Tuesday, 13 March 2012

Dying Inside

Earlier this year I listened to a radio programme broadcast on BBC Radio 4 about the growing phenomenon of older prisoners in the UK. The program was presented by Rex Bloomstein a documentary film-maker, whose films on human rights, crime and punishment and the Holocaust have become major themes in his work.

The programme explained how the UK has the largest European prison population of over 8000 older prisoners. This group of offenders is also the most rapidly growing, which is in part due to the fact that forensic evidence/advancement is continually developing and improving meaning that more 'historical' cases are now being solved. Also the number of offenders serving long term or life sentences has increased over the years. 

The programme spoke to a number of older prisoners who shared their experiences of being 'older' and living in prison either for the a long time or for some the rest of their lives. Older prisoners have a higher incidence of diabetes, hyper tension and coronary heart disease as well as the general mobility and cognitive disabilities which older people develop with age. However added on top of these are problems of adjustment, loss of liberty, loneliness and isolation caused by living away from family and loved ones. Living in a prison and/or secure environment where the majority of the population are younger individuals can prove to be a frightening and threatening environment for older prisoners/offenders which can have a detrimental effect on their mental health. 

There is currently no national strategy for older prisoners/offenders, meaning that this client group is at risk of being overlooked and needs not being met.

Whilst reflecting on my current client group in the secure unit where I work last week and realised that there were some reoccurring themes with regards to needs between the clients over the age of 50 (which is classed as being an 'older' offender). This was not surprising as it is universally acknowledged that with age comes different obstacles to overcome both physical and cognitively. What I realised through my reflection however was how this client group and their specific needs run the risk of being unintentionally overlooked by the service. I began to think back to my work experience in a Prison and found that the same issues arose.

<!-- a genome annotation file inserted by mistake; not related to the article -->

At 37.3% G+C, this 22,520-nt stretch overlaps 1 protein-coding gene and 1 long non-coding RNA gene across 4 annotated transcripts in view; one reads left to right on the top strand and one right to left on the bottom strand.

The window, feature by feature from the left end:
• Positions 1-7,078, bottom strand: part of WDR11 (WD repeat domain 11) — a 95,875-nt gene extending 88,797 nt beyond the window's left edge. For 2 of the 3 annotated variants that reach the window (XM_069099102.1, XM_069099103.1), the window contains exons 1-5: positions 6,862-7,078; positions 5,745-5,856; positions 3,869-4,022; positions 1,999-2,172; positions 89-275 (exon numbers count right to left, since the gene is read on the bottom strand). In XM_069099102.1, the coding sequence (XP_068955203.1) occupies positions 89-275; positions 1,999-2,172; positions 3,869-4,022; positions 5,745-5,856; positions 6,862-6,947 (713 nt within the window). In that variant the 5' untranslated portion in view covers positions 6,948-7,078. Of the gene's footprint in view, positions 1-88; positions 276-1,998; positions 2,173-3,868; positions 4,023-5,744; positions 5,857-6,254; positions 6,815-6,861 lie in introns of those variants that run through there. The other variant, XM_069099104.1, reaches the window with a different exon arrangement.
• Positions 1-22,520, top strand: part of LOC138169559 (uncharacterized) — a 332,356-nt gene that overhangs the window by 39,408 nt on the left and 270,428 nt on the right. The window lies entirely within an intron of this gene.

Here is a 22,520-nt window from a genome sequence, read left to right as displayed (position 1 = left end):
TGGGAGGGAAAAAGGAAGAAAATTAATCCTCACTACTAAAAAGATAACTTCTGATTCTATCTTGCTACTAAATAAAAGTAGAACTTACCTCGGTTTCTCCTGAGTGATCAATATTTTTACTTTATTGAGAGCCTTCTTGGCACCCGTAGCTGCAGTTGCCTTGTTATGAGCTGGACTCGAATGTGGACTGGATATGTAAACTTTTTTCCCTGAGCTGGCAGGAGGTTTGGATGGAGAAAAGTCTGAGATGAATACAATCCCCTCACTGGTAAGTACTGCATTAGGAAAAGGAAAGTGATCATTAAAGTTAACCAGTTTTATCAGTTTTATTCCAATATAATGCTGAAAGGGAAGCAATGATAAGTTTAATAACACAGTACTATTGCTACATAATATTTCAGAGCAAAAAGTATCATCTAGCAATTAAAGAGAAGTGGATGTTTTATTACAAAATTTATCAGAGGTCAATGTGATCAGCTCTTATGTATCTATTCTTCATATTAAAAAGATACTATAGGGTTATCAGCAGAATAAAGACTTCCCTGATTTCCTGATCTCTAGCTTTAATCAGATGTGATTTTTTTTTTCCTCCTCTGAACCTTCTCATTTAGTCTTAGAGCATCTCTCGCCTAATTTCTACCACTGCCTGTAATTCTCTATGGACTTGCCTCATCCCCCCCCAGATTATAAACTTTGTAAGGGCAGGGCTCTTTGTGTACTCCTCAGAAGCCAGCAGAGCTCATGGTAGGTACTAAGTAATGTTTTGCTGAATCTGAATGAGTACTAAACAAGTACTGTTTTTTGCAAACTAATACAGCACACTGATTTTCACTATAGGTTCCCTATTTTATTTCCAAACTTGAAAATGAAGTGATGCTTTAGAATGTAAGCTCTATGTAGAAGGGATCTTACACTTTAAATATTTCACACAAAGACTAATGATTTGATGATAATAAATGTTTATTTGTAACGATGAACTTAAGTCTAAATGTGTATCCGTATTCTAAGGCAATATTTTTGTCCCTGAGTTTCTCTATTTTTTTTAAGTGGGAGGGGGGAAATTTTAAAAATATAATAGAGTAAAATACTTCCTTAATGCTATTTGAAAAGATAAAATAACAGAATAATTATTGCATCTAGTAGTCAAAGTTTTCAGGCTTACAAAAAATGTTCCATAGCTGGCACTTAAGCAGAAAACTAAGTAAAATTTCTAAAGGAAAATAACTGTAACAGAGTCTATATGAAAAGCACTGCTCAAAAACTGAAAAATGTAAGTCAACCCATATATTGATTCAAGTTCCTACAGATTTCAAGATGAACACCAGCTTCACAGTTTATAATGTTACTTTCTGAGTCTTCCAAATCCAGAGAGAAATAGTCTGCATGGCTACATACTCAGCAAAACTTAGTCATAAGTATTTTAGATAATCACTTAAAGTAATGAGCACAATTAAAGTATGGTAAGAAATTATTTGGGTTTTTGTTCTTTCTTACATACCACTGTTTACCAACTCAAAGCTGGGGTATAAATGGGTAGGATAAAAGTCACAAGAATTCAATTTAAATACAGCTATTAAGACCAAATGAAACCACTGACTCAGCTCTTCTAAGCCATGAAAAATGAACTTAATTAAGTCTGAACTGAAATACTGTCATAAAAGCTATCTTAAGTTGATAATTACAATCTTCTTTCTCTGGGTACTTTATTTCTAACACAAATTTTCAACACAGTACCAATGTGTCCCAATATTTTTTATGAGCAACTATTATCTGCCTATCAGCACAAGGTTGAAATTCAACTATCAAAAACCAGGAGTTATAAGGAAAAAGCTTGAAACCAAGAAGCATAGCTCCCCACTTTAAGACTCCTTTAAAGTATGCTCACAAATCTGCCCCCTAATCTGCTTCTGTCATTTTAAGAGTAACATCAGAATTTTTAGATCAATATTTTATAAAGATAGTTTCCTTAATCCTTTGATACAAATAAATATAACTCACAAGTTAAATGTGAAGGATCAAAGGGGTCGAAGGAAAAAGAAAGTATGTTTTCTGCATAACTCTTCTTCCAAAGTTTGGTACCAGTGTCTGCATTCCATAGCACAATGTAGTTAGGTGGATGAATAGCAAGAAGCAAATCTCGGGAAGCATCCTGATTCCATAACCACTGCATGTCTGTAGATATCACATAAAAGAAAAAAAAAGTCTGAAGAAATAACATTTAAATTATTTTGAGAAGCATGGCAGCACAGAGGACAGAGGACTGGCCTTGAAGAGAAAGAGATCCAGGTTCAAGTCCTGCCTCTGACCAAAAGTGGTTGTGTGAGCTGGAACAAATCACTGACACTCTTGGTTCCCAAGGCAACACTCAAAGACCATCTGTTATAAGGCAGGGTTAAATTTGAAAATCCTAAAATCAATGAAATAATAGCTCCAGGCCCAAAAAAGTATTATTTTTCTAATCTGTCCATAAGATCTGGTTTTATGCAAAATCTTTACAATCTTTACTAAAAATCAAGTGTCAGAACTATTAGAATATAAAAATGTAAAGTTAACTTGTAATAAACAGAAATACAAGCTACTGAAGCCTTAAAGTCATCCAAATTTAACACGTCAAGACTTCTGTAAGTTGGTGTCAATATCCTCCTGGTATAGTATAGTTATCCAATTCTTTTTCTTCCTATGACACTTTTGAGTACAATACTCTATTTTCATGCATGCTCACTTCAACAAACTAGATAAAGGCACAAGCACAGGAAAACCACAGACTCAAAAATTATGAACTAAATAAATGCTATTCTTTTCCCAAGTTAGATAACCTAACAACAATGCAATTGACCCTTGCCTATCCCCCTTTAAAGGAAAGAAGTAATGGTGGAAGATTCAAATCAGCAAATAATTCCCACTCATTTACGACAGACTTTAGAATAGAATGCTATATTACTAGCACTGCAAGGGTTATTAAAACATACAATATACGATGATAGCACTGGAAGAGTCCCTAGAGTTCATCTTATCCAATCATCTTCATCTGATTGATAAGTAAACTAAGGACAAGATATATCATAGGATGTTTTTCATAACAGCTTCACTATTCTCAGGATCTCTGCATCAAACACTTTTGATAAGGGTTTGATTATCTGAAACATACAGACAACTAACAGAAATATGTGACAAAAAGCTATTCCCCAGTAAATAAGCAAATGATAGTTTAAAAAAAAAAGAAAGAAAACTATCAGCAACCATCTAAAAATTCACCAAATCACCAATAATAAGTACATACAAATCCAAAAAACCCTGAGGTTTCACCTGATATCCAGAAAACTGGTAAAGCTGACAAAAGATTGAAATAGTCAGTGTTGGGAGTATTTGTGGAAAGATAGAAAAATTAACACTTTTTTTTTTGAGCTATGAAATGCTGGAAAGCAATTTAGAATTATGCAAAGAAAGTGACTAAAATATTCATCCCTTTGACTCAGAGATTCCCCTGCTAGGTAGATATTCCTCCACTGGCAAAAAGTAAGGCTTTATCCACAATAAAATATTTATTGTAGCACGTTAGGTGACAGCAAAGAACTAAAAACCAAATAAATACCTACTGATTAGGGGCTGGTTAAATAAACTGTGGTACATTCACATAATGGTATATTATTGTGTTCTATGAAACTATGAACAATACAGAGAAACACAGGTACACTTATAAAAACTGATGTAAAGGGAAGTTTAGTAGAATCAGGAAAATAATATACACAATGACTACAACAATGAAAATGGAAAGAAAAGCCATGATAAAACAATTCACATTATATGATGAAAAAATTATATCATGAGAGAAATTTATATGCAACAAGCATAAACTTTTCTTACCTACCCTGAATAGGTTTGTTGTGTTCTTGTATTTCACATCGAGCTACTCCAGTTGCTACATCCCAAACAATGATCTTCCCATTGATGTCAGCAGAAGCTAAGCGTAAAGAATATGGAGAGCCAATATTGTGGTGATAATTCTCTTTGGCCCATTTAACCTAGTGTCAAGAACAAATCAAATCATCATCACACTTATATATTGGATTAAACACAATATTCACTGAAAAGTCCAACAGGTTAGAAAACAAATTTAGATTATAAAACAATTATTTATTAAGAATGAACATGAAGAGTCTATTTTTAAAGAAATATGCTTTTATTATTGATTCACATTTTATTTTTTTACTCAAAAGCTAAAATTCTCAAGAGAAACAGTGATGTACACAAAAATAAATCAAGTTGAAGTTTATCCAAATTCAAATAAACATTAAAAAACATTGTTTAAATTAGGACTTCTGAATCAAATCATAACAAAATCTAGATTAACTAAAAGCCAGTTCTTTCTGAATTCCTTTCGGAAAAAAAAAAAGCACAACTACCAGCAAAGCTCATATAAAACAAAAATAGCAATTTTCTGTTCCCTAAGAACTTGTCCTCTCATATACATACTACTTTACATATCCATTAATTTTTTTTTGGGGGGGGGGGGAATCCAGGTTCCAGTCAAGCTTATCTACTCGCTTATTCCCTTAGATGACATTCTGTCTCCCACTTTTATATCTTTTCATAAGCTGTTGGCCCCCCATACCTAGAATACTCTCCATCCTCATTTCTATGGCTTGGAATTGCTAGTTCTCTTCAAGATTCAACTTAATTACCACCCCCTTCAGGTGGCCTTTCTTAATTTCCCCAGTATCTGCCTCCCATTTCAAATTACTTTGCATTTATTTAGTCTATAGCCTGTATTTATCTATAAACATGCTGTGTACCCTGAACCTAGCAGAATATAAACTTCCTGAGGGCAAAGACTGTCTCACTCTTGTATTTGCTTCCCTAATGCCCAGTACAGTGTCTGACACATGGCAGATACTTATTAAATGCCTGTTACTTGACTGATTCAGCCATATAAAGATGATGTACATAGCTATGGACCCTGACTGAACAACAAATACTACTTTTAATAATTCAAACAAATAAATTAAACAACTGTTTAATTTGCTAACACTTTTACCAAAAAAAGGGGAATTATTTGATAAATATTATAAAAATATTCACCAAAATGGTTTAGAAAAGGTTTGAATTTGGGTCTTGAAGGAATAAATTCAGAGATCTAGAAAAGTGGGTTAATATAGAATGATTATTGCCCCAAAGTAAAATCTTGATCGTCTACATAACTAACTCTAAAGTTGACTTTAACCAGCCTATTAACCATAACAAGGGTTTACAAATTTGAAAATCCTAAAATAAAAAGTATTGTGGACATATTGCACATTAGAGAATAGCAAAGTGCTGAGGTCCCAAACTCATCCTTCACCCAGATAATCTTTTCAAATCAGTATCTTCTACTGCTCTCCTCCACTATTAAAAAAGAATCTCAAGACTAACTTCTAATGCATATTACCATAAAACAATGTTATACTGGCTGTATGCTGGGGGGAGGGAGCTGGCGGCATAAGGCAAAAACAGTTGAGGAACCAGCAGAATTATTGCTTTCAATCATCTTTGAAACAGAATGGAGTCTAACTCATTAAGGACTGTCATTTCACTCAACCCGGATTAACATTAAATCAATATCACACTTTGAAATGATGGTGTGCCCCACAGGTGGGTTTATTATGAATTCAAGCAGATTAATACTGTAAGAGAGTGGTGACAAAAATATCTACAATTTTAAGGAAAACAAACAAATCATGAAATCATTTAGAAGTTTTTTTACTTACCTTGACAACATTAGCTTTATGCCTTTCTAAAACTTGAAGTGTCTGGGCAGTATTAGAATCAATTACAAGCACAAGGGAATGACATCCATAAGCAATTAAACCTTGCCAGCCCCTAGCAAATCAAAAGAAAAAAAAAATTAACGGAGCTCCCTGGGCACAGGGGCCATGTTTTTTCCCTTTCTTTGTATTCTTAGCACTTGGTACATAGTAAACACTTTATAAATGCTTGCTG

The diagram below depicts some of the common problems which in my experience older prisoners/offenders have faced.

From my work in a Prison setting I tackled some of the problems by doing things such as:
  • Collaborating with the gym instructors to provide a separate gym room which did not have the 'loud' music channels playing in, had cardio. exercise equipment and which provided specifically designed exercise classes for the older client. 
  • Providing different activities for the older clients to engage in, activities such as dominoes and card games which proved most popular.
  • Setting up support groups/ social events for older clients.
  • Practical solutions to physical/mobility problems such as moving the clients to a cell which was on the ground floor, had grab rails/ had little obstacles or stairs to negotiate.
  • Finally many of the older clients complained about the noise which the younger clients make whether whilst socialising or when watching their TVs or playing their music loudly and late at night. By creating quieter sections on the wings where the older and quieter clients were based reduced this problem effectively.
  • The provision of mobility and functional aids. Eg, wheelchairs, walking frames/sticks, grab rails etc.
This is obviously only a small snap shot into some of the solutions which can be found for meeting the needs of this particular client group and depending on the individual concerned solutions may differ or completely different needs may arise. 

With the increasing number of older prisoners/offenders in the UK, health professionals, including Occupational Therapists, should be ready to meet the needs and solve the problems of this client group and be more aware of the implication that being 'locked up' has on the older prisoner/offender. 


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  1. Wow Kate! I love your blog, it's so thought provoking! How long have you worked in this setting? I did one of my placements in low secure forensic unit and loved it!I continuously wonder if I could work in that environment. xxxx

  2. Hi Sophie,
    Thank you very much for your comment. I current work in a Medium secure unit - it's my first post since qualifying this summer so have been working there for about 3months now and loving it. Previous to that I had my final placement and volunteered over the summer at my local Prison. Love the challenge and reward of forensic OT. Are you still studying of working now? x

  3. Awhh im so glad you're loving it! I agree with the challenge and reward of forensic ot, although with mediam secure how do you deal with the high level of risk/behaviour? Do you get lots of support? I graduated last Summer and got a job on a rotation!It's largely a physical rotation, and I constantly long for my days back in mental health!MH jobs are so few and far between though! xxxx

  4. That's a hard question to answer and something which is still very much a work in progress I suppose. I guess its all about managing risk and adapting activities and the resources that are available and safe to the intervention/occupation. Relational security is also central to practice, in that its crucial to have an understanding of a client, the environment and how that can be safely managed to create appropriate care.Fingers crossed you get some MH work soon then :) x